Mr. Speaker, the best explanation I can provide for mandatory minimum sentences with regard to Quanto's law is that the police service animal has the dedication toward its handler to do what it is told to do, when it is told to do it and how it is told to do it. It questions nobody. It works toward the ultimate goal, which is to apprehend. It has no voice in the judicial system, and it never will have a voice in the judicial system.

Probably the best example I can provide for that member is with regard to Brigadier the horse that was killed in 2006. The person charged and convicted of the offences in December 2007 was convicted of causing bodily harm to a human, but there was absolutely no charge with regard to the death of the horse. In actuality, the horse was the main target in that incident, not the human being.

Justice for Animals in Service Act (Quanto's Law) June 11th, 2015

Mr. Speaker, I want to speak today on Bill C-35, commonly known as Quanto's law. I will begin my remarks today by acknowledging the broad support that Bill C-35, the justice for animals in service act has received not only in this House, but from many Canadians across our country.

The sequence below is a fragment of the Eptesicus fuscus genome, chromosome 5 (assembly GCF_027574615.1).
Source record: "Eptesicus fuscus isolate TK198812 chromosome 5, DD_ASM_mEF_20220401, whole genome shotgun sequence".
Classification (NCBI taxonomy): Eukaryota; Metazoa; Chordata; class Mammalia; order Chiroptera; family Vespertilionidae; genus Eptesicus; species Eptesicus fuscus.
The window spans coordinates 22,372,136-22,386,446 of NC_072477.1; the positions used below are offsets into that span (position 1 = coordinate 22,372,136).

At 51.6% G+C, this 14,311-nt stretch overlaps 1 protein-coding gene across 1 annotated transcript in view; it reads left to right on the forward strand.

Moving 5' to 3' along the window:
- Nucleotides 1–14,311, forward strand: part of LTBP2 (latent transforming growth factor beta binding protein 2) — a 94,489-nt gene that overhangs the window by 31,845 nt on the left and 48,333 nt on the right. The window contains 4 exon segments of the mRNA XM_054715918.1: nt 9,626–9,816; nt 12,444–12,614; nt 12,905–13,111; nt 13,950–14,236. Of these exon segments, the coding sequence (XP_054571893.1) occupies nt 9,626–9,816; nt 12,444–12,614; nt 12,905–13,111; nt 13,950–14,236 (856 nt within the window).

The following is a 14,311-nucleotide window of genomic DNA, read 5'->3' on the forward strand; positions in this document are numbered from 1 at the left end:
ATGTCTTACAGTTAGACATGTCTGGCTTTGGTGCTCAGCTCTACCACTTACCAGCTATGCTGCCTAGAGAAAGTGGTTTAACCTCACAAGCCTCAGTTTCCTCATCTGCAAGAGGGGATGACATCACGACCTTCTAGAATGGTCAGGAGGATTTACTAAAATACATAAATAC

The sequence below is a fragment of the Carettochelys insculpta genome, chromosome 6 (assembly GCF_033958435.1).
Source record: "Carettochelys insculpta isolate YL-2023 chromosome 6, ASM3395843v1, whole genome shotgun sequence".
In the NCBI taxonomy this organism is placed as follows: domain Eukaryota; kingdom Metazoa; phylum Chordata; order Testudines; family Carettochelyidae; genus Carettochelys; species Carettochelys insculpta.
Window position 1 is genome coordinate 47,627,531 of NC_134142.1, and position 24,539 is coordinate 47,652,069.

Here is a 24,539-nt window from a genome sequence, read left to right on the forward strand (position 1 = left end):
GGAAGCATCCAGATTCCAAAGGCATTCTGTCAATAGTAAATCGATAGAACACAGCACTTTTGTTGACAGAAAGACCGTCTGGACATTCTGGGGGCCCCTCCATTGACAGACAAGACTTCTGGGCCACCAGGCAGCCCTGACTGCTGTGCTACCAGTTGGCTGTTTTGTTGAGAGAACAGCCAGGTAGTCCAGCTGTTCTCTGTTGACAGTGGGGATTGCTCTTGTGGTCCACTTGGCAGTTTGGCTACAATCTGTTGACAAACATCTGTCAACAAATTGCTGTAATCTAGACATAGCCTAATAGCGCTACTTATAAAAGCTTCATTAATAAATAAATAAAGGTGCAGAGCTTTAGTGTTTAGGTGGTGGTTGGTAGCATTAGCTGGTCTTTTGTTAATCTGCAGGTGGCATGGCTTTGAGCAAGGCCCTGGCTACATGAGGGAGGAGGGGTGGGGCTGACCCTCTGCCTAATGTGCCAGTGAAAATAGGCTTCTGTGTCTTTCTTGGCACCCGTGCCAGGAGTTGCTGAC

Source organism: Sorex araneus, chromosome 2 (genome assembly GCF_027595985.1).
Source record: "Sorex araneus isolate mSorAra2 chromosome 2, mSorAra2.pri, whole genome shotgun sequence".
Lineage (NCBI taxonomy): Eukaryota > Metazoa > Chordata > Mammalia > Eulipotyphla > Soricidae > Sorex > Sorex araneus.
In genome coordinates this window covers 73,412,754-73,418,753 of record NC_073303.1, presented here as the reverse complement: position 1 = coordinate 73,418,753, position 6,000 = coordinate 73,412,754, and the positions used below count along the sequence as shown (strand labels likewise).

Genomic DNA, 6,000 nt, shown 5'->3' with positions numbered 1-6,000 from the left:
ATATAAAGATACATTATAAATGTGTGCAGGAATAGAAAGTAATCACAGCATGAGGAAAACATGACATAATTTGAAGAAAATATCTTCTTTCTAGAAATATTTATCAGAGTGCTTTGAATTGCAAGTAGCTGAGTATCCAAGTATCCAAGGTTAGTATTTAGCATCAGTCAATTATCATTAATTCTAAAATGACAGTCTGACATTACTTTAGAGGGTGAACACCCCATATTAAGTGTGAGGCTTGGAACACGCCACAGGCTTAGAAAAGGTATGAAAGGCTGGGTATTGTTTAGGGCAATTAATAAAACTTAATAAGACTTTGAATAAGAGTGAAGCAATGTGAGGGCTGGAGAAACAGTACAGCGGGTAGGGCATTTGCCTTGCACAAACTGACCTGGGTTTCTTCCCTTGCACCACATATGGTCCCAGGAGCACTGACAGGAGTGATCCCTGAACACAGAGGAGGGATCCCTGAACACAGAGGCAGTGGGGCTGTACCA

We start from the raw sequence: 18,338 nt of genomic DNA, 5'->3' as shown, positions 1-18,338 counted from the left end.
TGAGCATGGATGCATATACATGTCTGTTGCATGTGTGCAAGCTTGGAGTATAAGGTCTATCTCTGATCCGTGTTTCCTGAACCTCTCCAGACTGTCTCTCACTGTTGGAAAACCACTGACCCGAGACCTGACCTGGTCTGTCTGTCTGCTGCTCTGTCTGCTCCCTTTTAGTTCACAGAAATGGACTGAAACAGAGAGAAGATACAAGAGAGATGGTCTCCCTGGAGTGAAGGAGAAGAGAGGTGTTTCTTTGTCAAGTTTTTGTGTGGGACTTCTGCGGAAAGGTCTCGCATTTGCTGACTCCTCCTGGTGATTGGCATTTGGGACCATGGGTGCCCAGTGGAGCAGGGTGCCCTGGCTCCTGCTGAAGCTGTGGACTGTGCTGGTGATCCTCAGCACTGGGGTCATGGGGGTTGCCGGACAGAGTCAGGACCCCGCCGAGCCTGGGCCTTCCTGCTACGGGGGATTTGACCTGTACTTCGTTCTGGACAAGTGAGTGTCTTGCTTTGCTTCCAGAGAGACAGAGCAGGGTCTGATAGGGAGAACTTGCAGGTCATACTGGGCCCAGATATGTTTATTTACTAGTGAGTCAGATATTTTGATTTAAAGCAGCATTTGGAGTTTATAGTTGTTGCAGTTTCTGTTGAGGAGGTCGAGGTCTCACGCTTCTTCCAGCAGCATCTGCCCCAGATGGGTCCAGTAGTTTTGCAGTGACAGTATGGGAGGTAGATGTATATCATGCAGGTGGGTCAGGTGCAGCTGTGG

Commonly referred to as Quanto's law, this bill is further evidence of the government's continued commitment to bringing forward criminal justice legislation that contributes to making Canadian communities safer. It should be noted that it was under this government in 2008 that existing penalties under the Criminal Code relating to offences for the mistreatment of animals were increased. An offence is committed under section 445 of the Criminal Code when someone wilfully or without lawful excuse kills, maims, wounds, poisons or injures an animal other than cattle. The maximum sentence that may be imposed where this offence is prosecuted as an indictable offence is five years imprisonment. As well, paragraph 738(1)(a) of the Criminal Code authorizes the court to order the offender to pay the costs associated with training a new animal as restitution for the loss of the animal where the amount is ascertainable.

As many members will know, Quanto was an Edmonton police service dog that was fatally stabbed on October 7, 2013, while assisting police in apprehending a suspect. The person who killed Quanto was subsequently convicted under the existing section 445 of the Criminal Code for the wilful killing of a dog, along with other offences arising out of the same set of events on October 7, 2013. He was sentenced to a total of 26 months, 18 of which were specifically for the killing of Quanto.